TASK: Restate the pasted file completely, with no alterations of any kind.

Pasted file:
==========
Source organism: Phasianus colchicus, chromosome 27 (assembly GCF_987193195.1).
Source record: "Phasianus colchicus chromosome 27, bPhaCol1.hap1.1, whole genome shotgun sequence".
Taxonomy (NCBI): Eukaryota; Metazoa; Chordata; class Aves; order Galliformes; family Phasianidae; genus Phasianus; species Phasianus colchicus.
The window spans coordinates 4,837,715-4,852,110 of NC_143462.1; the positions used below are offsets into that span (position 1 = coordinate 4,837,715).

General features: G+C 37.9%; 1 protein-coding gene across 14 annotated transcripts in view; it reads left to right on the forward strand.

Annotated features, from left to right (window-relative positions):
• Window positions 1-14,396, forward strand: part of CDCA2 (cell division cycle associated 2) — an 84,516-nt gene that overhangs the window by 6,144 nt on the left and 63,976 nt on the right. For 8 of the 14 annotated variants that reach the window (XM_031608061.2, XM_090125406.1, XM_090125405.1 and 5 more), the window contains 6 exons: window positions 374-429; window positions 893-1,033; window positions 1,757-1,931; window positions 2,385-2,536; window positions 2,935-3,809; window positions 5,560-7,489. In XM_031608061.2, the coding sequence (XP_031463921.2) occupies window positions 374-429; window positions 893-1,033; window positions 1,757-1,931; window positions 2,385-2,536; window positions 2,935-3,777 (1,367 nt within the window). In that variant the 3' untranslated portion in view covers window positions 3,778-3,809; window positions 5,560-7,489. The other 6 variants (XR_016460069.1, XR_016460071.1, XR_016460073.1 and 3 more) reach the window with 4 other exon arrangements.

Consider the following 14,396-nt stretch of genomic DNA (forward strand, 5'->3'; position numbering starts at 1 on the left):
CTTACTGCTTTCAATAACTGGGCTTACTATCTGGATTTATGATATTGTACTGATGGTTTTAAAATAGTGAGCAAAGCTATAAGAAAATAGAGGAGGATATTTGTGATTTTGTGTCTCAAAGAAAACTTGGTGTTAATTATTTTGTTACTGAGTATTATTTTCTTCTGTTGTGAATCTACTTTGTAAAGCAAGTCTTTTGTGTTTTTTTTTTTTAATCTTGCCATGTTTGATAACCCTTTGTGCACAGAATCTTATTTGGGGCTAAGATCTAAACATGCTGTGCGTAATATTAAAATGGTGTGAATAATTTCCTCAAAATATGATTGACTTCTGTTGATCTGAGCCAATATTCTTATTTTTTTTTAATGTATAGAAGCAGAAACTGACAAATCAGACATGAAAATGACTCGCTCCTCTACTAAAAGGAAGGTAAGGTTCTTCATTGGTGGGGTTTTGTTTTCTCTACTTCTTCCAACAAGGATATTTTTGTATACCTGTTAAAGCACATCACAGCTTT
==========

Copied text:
Source organism: Phasianus colchicus, chromosome 27 (assembly GCF_987193195.1).
Source record: "Phasianus colchicus chromosome 27, bPhaCol1.hap1.1, whole genome shotgun sequence".
Taxonomy (NCBI): Eukaryota; Metazoa; Chordata; class Aves; order Galliformes; family Phasianidae; genus Phasianus; species Phasianus colchicus.
The window spans coordinates 4,837,715-4,852,110 of NC_143462.1; the positions used below are offsets into that span (position 1 = coordinate 4,837,715).

General features: G+C 37.9%; 1 protein-coding gene across 14 annotated transcripts in view; it reads left to right on the forward strand.

Annotated features, from left to right (window-relative positions):
• Window positions 1-14,396, forward strand: part of CDCA2 (cell division cycle associated 2) — an 84,516-nt gene that overhangs the window by 6,144 nt on the left and 63,976 nt on the right. For 8 of the 14 annotated variants that reach the window (XM_031608061.2, XM_090125406.1, XM_090125405.1 and 5 more), the window contains 6 exons: window positions 374-429; window positions 893-1,033; window positions 1,757-1,931; window positions 2,385-2,536; window positions 2,935-3,809; window positions 5,560-7,489. In XM_031608061.2, the coding sequence (XP_031463921.2) occupies window positions 374-429; window positions 893-1,033; window positions 1,757-1,931; window positions 2,385-2,536; window positions 2,935-3,777 (1,367 nt within the window). In that variant the 3' untranslated portion in view covers window positions 3,778-3,809; window positions 5,560-7,489. The other 6 variants (XR_016460069.1, XR_016460071.1, XR_016460073.1 and 3 more) reach the window with 4 other exon arrangements.

Consider the following 14,396-nt stretch of genomic DNA (forward strand, 5'->3'; position numbering starts at 1 on the left):
CTTACTGCTTTCAATAACTGGGCTTACTATCTGGATTTATGATATTGTACTGATGGTTTTAAAATAGTGAGCAAAGCTATAAGAAAATAGAGGAGGATATTTGTGATTTTGTGTCTCAAAGAAAACTTGGTGTTAATTATTTTGTTACTGAGTATTATTTTCTTCTGTTGTGAATCTACTTTGTAAAGCAAGTCTTTTGTGTTTTTTTTTTTTAATCTTGCCATGTTTGATAACCCTTTGTGCACAGAATCTTATTTGGGGCTAAGATCTAAACATGCTGTGCGTAATATTAAAATGGTGTGAATAATTTCCTCAAAATATGATTGACTTCTGTTGATCTGAGCCAATATTCTTATTTTTTTTTAATGTATAGAAGCAGAAACTGACAAATCAGACATGAAAATGACTCGCTCCTCTACTAAAAGGAAGGTAAGGTTCTTCATTGGTGGGGTTTTGTTTTCTCTACTTCTTCCAACAAGGATATTTTTGTATACCTGTTAAAGCACATCACAGCTTT